One common example is medical spending. The CPI takes into account only what a household spends out of pocket on medical care. The PCE price index records that spending as well and adds what employers or government programs pay on consumers’ behalf through insurance plans.

Because the PCE and CPI differ in their formula, weighting, scope and other effects, their results are different. The Federal Reserve prefers to use the PCE price index to measure inflation. This comes into play when the Fed makes monetary policy decisions, such as whether to raise the federal funds rate.

How is CPI calculated?

To calculate the CPI, the bureau collects more than 80,000 prices per month from sellers and retailers in 75 urban areas. The price data captures the spending patterns of various populations.

The most commonly cited version of the index is the Consumer Price Index for All Urban Consumers (CPI-U), which shows the change in prices for the average household living in U.S. cities. The CPI-U represents more than 90% of U.S. consumers, making it the most broadly applicable.

The BLS groups goods and services into categories, such as food, shelter, energy and medical care services. Average prices for each item are aggregated and used to calculate the CPI with complex statistics. Everything included in the index is mathematically weighted so that each item or category’s effect on the index reflects its relative importance to consumers. The table below shows the relative importance assigned to some categories in the most recent CPI report.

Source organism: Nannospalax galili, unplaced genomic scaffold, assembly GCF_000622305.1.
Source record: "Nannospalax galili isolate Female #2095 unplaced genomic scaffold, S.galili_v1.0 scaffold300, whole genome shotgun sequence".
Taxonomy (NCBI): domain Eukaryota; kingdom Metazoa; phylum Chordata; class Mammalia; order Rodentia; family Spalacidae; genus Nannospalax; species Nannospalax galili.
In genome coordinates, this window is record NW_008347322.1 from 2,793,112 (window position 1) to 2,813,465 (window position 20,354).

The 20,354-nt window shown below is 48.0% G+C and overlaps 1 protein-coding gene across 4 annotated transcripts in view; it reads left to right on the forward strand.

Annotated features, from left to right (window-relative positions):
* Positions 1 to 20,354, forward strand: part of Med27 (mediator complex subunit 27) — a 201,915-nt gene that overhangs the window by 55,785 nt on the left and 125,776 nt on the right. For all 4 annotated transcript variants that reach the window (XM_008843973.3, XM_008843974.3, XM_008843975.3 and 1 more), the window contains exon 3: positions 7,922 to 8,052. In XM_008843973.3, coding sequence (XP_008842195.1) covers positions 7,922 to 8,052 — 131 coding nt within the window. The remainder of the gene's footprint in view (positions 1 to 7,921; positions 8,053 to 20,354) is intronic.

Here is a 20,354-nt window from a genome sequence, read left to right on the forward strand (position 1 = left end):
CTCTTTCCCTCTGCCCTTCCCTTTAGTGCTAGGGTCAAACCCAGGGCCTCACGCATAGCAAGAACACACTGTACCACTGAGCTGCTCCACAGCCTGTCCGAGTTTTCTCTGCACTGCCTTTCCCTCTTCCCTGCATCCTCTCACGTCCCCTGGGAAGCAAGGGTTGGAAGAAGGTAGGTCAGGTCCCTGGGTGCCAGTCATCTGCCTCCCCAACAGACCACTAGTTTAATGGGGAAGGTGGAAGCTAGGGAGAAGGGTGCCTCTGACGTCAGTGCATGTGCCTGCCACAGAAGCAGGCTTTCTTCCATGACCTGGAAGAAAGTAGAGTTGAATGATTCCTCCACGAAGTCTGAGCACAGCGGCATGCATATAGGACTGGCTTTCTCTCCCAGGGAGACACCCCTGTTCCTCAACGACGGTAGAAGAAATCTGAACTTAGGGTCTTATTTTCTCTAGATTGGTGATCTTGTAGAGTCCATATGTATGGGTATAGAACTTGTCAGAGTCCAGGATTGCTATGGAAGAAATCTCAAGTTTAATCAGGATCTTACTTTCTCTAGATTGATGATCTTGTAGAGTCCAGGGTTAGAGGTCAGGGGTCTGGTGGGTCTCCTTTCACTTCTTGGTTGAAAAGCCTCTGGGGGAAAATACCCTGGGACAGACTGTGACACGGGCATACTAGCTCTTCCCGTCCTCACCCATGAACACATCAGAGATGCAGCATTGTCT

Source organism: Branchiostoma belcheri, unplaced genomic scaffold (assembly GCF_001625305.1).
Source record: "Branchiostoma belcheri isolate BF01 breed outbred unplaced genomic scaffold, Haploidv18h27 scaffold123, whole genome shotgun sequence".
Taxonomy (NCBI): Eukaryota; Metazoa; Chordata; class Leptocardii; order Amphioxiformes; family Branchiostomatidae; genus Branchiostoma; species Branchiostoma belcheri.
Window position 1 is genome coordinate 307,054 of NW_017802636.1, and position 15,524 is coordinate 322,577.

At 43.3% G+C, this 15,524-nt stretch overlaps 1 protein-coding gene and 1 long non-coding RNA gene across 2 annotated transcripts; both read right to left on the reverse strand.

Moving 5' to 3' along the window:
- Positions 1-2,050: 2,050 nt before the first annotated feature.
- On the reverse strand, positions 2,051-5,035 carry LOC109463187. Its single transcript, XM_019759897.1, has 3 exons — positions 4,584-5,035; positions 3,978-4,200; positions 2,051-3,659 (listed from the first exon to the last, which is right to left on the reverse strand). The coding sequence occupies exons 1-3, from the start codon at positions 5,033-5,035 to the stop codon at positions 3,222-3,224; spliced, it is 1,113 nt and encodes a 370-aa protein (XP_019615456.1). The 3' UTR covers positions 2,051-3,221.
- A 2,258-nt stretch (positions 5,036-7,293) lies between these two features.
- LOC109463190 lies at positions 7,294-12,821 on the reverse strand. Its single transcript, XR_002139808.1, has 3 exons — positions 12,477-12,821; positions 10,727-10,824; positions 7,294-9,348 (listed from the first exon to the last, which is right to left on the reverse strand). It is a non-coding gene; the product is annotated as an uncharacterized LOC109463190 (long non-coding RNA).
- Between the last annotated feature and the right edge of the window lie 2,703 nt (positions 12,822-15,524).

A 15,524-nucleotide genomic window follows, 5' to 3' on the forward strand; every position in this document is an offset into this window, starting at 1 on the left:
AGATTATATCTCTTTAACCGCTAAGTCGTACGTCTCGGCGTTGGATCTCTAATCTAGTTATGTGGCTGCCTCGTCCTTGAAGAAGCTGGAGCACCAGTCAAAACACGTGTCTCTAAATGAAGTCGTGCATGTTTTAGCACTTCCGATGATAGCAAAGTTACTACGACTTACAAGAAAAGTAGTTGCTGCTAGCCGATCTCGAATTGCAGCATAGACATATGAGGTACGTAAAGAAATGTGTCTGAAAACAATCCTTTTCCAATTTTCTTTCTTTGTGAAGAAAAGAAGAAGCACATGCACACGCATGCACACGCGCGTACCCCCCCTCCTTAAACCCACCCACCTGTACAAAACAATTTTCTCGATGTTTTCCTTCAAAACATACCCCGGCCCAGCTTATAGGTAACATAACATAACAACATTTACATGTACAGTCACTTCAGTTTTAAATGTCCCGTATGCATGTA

Relative importance in CPI





Energy (fuel, utilities)


Medical care services


Transportation services (insurance, airfare, etc.)


New vehicles


Source: Bureau of Labor Statistics

U.S. Bureau of Labor Statistics. Relative Importance of Components in the Consumer Price Indexes. Accessed May 15, 2024.

As an index, the CPI shows where current average prices for a particular basket of goods and services land on a scale relative to a historic reference point. But it’s more common to talk about the CPI’s inflation rate, which illustrates how much prices have increased between two points in time (or decreased, in the event of deflation).

That rate is calculated by determining the current index value of the basket of goods and services, then dividing it by the value of those same goods and services from a year or month prior. The result is then multiplied by 100.

Typically, you’ll see the inflation rate reported for all items included in the CPI. But it's also common to see it reported without energy or food price changes, because those categories tend to be more volatile. This version of the index is known as “core inflation.”

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How is CPI used?

The CPI is closely watched as an economic indicator. As a proxy for inflation, it can help show how the economy is doing overall. But that’s not its only purpose.

Private employers may use the CPI to determine how much to pay workers. The federal government also uses the index to reset eligibility levels for government assistance programs, federal tax brackets and cost-of-living increases

U.S. Bureau of Labor Statistics. Handbook of Methods: Consumer Price Index. Accessed May 15, 2024.
. For example, the Social Security Administration announced in October the biggest cost-of-living increase in 40 years. SSA bases its annual adjustment on the CPI.

Additionally, anyone can use the index to calculate buying power by adjusting historical values to see how they stack up in today’s dollars. For example, in 1972, median household income was $11,120, according to the U.S. Census Bureau. Factoring in inflation, that income had the same buying power as $84,833 in today’s dollars, according to the CPI inflation calculator on the BLS website.

Next CPI report

The next CPI report will be released June 12

U.S. Bureau of Labor Statistics. Schedule of Releases for the Consumer Price Index. Accessed May 15, 2024.
. It will detail how average prices changed in May.